# Tonal harmony, counting intervals and confusing about Perfect Fifth in C Major

Distance from E to F is a half step because no other notes fall between them. Why are we using the G note as a perfect fifth in C Major chord? Shouldn't be G sharp?

• possible duplicate of What makes an interval "Perfect"? Sep 29, 2015 at 8:39
• Note that what makes something a perfect fifth is not how many keys away it is on the piano keyboard. Again, don't let the piano keyboard fool you into thinking that the piano is in charge of how music works. It's a servant like the rest of us, and it doesn't totally make sense. A perfect fifth is a specific frequency ratio. On a harmonica, it's only two holes away. On a guitar, it's one string and two frets higher. On a piano, it's always seven keys away, regardless of whether those keys are white or black. Sep 29, 2015 at 10:22
• Actually I was thinking piano is in charge of how music works. My instrument is guitar. Just because my thought I was seeking every music theory question of mine on the piano keyboard. Now I will focus on the frequency ratio. Thanks. Sep 29, 2015 at 11:44
• You need describe the thought process that made you pick G# (in what way would it be related to the semitone between E and F ?), otherwise you're just asking for the perfect fifth's definition (instead of having us show you where your process is flawed) Sep 29, 2015 at 15:44

I need to confess your question was not easy to me to understand. We normally use these concepts on western music without thinking, and you really made me think. Thank you! :)

I think the other way to ask your question is: If I hear a major third as a "perfect" interval, why a perfect fifth is made of a major third plus a minor third instead of two major thirds?

Well, let's go:

The concept of "perfect" is related to historical concepts, to the ratio between frequencies of two notes and to the way our brains hear these frequencies on an interval.

At the time the concept of "perfect" was forged, Western music had pratically only Pythagorean temperament to tune their instruments, and the consequence of the use of this way of tune was only 4 intervals were regarded as consonances: the perfect unison, perfect fourth (diatesseron), perfect fifth (diapente) and perfect octave (diapason). At that time and using that temperament the major and minor thirds were not as usable as they are on modern temperaments. I mean, subjectively, they were not as pleasant as they are today.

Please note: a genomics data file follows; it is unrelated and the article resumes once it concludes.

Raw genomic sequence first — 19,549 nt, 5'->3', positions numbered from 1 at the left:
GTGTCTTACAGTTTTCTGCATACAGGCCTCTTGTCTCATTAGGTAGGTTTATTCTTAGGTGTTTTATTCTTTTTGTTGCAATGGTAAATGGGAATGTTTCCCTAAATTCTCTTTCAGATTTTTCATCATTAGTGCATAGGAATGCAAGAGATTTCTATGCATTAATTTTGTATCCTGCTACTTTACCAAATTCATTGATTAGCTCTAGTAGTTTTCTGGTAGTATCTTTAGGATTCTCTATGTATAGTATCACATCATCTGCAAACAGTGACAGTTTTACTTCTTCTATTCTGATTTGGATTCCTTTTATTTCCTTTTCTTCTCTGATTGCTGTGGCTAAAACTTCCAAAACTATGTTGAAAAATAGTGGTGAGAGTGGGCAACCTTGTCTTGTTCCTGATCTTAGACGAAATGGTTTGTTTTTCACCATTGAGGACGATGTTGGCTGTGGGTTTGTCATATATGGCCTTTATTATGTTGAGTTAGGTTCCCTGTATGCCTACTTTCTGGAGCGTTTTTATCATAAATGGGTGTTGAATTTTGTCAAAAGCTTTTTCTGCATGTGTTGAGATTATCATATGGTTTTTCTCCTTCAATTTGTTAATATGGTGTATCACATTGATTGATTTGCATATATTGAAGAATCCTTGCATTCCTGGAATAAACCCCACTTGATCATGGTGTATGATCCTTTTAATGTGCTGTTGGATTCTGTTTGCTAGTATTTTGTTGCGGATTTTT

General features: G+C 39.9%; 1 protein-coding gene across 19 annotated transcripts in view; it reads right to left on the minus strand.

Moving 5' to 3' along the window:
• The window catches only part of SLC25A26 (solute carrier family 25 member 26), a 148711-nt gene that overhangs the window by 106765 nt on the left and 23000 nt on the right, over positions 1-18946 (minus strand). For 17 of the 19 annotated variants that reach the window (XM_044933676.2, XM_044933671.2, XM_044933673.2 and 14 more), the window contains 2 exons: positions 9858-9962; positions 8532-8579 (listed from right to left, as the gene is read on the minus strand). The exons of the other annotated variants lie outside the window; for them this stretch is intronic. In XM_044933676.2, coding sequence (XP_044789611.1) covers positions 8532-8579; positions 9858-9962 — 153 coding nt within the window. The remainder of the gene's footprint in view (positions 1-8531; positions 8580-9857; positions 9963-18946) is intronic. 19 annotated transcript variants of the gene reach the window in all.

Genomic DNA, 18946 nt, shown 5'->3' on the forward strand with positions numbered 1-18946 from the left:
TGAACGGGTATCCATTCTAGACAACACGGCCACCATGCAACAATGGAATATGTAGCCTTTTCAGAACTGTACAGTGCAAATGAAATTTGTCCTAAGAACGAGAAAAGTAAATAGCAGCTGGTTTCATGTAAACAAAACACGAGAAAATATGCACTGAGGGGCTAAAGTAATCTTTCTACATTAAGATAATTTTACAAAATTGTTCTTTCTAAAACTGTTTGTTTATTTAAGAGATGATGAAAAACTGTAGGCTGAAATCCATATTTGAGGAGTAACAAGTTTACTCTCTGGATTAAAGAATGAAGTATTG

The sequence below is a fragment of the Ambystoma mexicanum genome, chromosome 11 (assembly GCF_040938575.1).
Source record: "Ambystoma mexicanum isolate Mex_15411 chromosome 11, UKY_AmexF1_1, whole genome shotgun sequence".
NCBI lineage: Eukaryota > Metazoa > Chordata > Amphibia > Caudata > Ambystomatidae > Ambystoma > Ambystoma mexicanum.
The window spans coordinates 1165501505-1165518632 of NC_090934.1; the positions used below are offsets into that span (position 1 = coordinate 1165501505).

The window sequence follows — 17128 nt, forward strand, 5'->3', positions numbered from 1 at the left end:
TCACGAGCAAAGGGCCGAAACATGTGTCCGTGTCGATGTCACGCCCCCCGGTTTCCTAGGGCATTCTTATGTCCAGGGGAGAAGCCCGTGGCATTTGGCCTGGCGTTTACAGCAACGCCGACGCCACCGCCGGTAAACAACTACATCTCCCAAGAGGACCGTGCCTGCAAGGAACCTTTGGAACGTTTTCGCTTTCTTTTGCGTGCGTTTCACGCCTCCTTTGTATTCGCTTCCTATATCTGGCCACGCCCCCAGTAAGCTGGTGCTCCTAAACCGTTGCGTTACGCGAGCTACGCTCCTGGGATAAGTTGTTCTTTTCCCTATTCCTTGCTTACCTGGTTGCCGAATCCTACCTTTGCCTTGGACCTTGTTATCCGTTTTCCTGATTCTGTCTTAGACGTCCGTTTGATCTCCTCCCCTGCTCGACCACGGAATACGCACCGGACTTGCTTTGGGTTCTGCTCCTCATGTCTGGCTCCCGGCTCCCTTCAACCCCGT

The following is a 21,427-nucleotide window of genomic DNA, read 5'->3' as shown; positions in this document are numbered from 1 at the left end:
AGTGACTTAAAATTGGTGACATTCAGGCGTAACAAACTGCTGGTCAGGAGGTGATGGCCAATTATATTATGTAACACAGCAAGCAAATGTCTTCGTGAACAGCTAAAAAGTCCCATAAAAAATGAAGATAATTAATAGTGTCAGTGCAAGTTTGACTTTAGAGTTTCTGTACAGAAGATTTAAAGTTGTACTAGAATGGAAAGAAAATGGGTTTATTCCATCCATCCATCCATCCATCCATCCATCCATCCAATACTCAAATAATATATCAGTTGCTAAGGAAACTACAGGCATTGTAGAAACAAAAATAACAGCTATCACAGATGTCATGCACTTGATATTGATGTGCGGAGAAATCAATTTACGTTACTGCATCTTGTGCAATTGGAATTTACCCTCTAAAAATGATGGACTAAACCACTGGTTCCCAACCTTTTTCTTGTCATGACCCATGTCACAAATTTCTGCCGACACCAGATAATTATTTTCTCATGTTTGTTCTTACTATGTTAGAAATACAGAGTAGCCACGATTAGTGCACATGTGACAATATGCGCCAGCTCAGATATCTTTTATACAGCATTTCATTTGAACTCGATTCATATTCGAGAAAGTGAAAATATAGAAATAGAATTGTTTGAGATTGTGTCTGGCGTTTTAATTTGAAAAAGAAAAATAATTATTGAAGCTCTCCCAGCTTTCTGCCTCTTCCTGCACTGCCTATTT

What made these intervals perfect is the way our brain hears these intervals. Since the ratios of frequencies on these intervals are respectively 1:1, 3:2, 4:3 and 2:1, our brains hear these intervals in a very pleasant way, as if the frequencies on these intervals "fit" one into another perfectly. Acoustlically speaking, these intervals had no beats or hammerings.

It's difficult today to really understand why these intervals are still called perfects on an instrument tuned on equal temperament, because since fourth and fifth doesn't hold that perfect ratio on these instuments anymore, our brains don't listen them as perfect also. All intervals on modern piano (except octaves) have beats. The perfect fourth and the perfect fifth hold their names for historical reasons. If you have the chance to hear a violin/viola/cello tuning their strings on perfect fifths (they can do that), you will understand why they are called perfects.

BONUS: if you want to understand more these concepts, you could study acoustic interference and musical temperaments. I think this will untie your questions a little bit and will make you more curious about the subject. :)

• First I appreciated for your answer. I have lot of questions now before I have. I also confused. I think it will worth it. Because I will keep digging. :) Thanks again. Sep 29, 2015 at 13:26
• You are welcome! But what exactly confuses you? Sep 29, 2015 at 13:48
• Interference and different musical temperaments these are based on math and physic. There are lot of formula come up when I was searching at the internet. I don't understand ratio defination (4:3, 3:2 etc...) also. Well, I have to more study about these. Sep 29, 2015 at 14:06